MY EVOLUTION AS A DOG TRAINER
Let me qualify the tale of naiveté that follows by saying I convincingly pass as an intelligent, functioning, capable human being. Daily. As a Seattle native steeped in the comparatively enlightened culture for which this city is known, I value the educated, open-minded nature and intellectual stimulation of my city and its residents. I am proud to reign from Seattle and am madly in love with, and will forever be, all that is Seattle.
I began learning about training and behavior with horses as a young rider at the age of nine. Over the next decade I evolved into a trainer myself and eventually left the field for college. Zoology.
Confession: horse training can be brutal. I used methods that now make me shudder: whips, spurs, chains, and all matter of punishment dolled out for lack of brain and confidence on my part. It was not unusual to dismount and “dominate” a horse into frightened submission.
While these things are hard to admit and took many years to reconcile, it is necessary to do so in order to continue to evolve as a trainer and contribute to the evolution of the field. And, though slow, we are beginning to see a shift in that culture to something smarter and more humane.
Shortly after college I returned to the world of animal behavior by attending the San Francisco SPCA Academy. It was the glue that pulled together what I knew to be true but had no credible barometer by which to measure my hunch; that we didn’t have to be harsh or mean. We didn’t have to rule over our animals. They didn’t have to fear us. We didn’t have to abandon our brains. We could actually use them, daily, to build relationships, partner with our animals, and destroy the limits put on us by punitive methods.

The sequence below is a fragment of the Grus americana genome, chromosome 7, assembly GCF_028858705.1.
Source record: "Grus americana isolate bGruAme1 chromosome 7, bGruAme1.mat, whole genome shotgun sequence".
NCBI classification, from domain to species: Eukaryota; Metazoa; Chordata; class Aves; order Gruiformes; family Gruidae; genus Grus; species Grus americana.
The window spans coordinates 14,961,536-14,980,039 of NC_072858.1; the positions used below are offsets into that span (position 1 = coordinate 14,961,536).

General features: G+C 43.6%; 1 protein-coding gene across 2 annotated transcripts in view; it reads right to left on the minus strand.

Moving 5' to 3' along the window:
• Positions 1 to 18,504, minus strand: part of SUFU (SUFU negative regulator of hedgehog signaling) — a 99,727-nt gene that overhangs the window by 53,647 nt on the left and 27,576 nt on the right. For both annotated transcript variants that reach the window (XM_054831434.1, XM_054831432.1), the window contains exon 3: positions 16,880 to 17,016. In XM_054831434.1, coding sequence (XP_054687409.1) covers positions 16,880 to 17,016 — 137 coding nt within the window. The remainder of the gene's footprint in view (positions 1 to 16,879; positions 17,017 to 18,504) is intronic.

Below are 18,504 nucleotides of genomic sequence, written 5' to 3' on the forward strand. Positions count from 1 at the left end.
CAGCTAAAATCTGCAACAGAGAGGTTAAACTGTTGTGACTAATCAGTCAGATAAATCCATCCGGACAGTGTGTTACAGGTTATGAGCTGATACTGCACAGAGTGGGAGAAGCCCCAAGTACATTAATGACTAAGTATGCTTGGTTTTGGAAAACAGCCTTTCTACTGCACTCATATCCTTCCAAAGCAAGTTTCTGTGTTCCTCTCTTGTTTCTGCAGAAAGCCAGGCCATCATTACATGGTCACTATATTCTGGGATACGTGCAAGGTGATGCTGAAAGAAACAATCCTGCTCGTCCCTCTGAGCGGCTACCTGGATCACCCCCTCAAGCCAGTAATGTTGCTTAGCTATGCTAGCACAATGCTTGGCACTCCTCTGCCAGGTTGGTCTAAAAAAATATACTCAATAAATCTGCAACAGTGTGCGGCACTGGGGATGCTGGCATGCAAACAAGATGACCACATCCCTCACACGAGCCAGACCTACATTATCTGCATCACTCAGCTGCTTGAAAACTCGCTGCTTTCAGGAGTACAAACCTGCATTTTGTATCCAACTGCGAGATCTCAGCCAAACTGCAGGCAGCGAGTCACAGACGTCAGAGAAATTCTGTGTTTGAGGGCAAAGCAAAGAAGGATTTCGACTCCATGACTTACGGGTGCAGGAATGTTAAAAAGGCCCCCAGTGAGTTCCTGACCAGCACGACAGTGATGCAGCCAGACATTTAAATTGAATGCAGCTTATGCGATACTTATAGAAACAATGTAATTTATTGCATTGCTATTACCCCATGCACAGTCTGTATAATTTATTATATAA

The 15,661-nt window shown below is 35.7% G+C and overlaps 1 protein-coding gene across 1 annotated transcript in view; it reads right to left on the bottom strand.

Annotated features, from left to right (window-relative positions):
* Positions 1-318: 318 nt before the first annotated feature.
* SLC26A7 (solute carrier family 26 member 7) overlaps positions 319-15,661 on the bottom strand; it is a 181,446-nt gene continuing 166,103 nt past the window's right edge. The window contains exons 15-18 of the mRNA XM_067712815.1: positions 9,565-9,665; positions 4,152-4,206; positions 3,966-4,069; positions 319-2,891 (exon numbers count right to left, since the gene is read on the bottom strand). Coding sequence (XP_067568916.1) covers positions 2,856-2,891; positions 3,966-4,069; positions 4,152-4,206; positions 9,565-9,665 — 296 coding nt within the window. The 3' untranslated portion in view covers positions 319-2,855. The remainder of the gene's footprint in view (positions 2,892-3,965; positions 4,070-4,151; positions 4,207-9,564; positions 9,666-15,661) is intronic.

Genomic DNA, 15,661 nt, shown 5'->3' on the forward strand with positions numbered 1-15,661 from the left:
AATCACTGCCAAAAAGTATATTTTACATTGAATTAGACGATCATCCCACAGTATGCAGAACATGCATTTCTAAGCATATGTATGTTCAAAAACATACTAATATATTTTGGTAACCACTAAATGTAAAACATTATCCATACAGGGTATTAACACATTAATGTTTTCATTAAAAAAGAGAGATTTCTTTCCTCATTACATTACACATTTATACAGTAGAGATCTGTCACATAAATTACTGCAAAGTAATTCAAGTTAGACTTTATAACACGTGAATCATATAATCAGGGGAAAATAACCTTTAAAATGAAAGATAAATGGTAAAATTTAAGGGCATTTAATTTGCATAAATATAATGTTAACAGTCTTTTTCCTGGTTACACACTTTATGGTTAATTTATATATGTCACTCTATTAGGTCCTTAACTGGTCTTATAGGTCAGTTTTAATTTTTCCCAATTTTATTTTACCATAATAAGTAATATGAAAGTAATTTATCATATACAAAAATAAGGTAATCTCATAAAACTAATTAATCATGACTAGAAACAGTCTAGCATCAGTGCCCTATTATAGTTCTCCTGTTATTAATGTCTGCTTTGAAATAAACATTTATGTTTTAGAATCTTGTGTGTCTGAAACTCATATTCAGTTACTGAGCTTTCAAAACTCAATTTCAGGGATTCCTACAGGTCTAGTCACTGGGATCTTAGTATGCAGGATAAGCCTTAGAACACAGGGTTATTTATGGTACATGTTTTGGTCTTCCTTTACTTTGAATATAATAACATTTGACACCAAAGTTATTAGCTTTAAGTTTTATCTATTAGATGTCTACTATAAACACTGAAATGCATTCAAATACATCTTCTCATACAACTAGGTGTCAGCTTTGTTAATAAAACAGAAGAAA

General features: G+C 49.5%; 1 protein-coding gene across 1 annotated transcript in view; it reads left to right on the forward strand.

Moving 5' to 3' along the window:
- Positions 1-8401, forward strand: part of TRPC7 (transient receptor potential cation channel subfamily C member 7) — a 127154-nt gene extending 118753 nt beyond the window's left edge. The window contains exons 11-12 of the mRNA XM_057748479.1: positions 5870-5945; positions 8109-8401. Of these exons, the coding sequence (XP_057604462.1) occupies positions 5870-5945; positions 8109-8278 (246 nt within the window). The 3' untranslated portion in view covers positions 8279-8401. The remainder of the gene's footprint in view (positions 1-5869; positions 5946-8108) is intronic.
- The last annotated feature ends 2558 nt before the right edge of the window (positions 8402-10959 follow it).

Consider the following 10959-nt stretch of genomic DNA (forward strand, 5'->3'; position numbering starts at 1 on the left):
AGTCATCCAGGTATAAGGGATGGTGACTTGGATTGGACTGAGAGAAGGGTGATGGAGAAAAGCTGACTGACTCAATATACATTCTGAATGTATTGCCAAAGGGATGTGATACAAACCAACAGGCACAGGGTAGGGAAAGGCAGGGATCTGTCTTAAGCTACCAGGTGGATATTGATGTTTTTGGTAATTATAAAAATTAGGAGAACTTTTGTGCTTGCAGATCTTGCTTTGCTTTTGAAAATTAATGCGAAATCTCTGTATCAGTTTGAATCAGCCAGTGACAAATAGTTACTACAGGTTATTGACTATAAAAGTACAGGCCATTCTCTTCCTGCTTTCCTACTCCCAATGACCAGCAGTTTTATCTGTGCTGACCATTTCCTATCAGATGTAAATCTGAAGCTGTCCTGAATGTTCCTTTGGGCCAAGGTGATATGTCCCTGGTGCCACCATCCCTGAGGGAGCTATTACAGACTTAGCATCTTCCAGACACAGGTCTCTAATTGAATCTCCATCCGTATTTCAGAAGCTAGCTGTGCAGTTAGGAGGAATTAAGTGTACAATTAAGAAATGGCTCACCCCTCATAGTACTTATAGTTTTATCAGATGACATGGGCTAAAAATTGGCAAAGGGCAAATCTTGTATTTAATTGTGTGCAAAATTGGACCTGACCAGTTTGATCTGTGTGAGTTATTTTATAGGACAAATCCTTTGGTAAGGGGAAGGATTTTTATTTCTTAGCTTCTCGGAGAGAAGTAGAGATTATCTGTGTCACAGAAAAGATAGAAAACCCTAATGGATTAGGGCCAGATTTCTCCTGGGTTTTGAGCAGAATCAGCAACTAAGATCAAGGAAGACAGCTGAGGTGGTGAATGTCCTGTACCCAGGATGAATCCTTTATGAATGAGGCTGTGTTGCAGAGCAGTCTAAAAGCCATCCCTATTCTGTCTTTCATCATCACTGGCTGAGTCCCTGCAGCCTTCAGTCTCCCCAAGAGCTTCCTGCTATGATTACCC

DOG TRAINERS DISAGREE ABOUT TRAINING METHODS
It is no surprise, then, given my enlightenment (snicker), that everyone else in the world of animal behavior would want the same thing. Smart. Educated. Evolved. Learn, learn, learn. Surely that’s what we all want. Yes. That. Smarts. We want ‘em. To be better. It’s obvious.
And so, as a fresh graduate of the Academy, armed with a college education in animal stuff, enlightened, I picked up the phone to begin networking with like-minded individuals.
I was hung up on. Scolded. Called names. And laughed at. Literally. I was targeted online by other trainers. Made the topic of unpleasant discussion groups. Devalued.